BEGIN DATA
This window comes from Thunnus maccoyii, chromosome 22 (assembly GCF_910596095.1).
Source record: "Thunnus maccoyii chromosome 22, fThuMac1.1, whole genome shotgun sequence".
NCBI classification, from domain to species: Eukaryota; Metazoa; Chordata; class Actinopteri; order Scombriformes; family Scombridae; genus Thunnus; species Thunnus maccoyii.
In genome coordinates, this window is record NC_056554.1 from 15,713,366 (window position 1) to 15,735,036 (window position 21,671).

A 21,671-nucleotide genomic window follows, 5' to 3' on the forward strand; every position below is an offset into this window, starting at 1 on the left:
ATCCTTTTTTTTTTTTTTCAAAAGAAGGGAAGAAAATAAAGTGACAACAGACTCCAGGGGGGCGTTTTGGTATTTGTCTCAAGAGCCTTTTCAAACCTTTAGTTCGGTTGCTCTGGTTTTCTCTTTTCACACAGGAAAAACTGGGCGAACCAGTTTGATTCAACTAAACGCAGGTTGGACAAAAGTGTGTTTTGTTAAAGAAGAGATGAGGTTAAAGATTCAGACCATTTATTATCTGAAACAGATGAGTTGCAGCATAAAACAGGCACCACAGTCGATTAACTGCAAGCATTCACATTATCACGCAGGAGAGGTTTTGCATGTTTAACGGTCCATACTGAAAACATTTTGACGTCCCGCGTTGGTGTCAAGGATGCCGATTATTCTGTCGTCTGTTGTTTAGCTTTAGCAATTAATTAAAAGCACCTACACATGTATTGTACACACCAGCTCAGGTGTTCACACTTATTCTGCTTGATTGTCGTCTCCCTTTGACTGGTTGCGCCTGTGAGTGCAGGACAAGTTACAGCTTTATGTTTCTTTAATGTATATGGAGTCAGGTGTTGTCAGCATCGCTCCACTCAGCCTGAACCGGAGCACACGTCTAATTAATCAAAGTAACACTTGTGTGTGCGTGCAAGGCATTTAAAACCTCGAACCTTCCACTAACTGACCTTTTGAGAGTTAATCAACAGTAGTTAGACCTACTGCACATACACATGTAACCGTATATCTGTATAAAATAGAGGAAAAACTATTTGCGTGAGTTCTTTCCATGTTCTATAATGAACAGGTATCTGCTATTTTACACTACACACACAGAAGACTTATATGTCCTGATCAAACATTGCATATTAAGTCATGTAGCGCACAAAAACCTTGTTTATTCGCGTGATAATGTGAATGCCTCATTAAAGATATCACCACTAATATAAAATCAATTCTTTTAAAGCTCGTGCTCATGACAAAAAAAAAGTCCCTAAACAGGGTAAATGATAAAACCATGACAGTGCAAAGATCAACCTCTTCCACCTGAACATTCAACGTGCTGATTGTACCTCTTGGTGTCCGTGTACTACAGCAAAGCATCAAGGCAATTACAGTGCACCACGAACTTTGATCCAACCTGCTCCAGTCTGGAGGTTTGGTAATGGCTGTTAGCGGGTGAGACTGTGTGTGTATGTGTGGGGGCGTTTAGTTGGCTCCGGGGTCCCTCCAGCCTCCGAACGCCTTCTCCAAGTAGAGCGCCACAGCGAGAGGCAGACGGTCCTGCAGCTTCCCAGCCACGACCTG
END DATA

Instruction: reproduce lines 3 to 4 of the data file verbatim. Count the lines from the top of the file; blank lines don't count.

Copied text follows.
NCBI classification, from domain to species: Eukaryota; Metazoa; Chordata; class Actinopteri; order Scombriformes; family Scombridae; genus Thunnus; species Thunnus maccoyii.
In genome coordinates, this window is record NC_056554.1 from 15,713,366 (window position 1) to 15,735,036 (window position 21,671).